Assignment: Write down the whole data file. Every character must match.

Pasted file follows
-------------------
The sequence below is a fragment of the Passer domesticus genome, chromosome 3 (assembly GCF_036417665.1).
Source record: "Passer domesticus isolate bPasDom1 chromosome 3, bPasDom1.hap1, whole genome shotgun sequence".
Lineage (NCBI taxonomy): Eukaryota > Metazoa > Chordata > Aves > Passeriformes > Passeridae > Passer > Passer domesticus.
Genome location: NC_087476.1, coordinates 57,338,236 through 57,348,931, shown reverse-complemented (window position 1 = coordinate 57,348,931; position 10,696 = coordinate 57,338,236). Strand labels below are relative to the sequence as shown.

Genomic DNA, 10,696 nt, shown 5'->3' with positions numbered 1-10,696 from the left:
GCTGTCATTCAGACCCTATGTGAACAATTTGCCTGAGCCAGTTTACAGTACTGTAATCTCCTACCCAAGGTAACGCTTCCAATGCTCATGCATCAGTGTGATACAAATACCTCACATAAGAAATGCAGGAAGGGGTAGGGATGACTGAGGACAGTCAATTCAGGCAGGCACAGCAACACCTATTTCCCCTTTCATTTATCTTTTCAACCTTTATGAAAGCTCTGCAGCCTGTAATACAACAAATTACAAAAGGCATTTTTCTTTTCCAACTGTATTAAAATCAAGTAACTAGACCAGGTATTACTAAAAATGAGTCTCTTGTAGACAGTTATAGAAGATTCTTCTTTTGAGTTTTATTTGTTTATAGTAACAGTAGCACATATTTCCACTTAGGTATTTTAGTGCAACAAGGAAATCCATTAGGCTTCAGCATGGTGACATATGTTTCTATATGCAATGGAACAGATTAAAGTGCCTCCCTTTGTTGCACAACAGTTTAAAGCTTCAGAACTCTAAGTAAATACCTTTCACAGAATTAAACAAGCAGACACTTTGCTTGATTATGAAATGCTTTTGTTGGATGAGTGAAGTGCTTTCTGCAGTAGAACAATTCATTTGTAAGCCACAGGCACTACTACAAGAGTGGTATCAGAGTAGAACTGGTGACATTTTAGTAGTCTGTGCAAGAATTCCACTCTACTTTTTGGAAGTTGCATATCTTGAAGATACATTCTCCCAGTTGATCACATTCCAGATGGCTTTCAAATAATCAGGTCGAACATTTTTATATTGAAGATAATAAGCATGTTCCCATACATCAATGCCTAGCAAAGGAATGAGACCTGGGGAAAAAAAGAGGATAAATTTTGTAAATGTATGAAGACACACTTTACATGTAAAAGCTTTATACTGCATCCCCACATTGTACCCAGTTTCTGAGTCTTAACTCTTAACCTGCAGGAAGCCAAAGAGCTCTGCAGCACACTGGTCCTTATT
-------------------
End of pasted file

The sequence below is a fragment of the Passer domesticus genome, chromosome 3 (assembly GCF_036417665.1).
Source record: "Passer domesticus isolate bPasDom1 chromosome 3, bPasDom1.hap1, whole genome shotgun sequence".
Lineage (NCBI taxonomy): Eukaryota > Metazoa > Chordata > Aves > Passeriformes > Passeridae > Passer > Passer domesticus.
Genome location: NC_087476.1, coordinates 57,338,236 through 57,348,931, shown reverse-complemented (window position 1 = coordinate 57,348,931; position 10,696 = coordinate 57,338,236). Strand labels below are relative to the sequence as shown.

Genomic DNA, 10,696 nt, shown 5'->3' with positions numbered 1-10,696 from the left:
GCTGTCATTCAGACCCTATGTGAACAATTTGCCTGAGCCAGTTTACAGTACTGTAATCTCCTACCCAAGGTAACGCTTCCAATGCTCATGCATCAGTGTGATACAAATACCTCACATAAGAAATGCAGGAAGGGGTAGGGATGACTGAGGACAGTCAATTCAGGCAGGCACAGCAACACCTATTTCCCCTTTCATTTATCTTTTCAACCTTTATGAAAGCTCTGCAGCCTGTAATACAACAAATTACAAAAGGCATTTTTCTTTTCCAACTGTATTAAAATCAAGTAACTAGACCAGGTATTACTAAAAATGAGTCTCTTGTAGACAGTTATAGAAGATTCTTCTTTTGAGTTTTATTTGTTTATAGTAACAGTAGCACATATTTCCACTTAGGTATTTTAGTGCAACAAGGAAATCCATTAGGCTTCAGCATGGTGACATATGTTTCTATATGCAATGGAACAGATTAAAGTGCCTCCCTTTGTTGCACAACAGTTTAAAGCTTCAGAACTCTAAGTAAATACCTTTCACAGAATTAAACAAGCAGACACTTTGCTTGATTATGAAATGCTTTTGTTGGATGAGTGAAGTGCTTTCTGCAGTAGAACAATTCATTTGTAAGCCACAGGCACTACTACAAGAGTGGTATCAGAGTAGAACTGGTGACATTTTAGTAGTCTGTGCAAGAATTCCACTCTACTTTTTGGAAGTTGCATATCTTGAAGATACATTCTCCCAGTTGATCACATTCCAGATGGCTTTCAAATAATCAGGTCGAACATTTTTATATTGAAGATAATAAGCATGTTCCCATACATCAATGCCTAGCAAAGGAATGAGACCTGGGGAAAAAAAGAGGATAAATTTTGTAAATGTATGAAGACACACTTTACATGTAAAAGCTTTATACTGCATCCCCACATTGTACCCAGTTTCTGAGTCTTAACTCTTAACCTGCAGGAAGCCAAAGAGCTCTGCAGCACACTGGTCCTTATT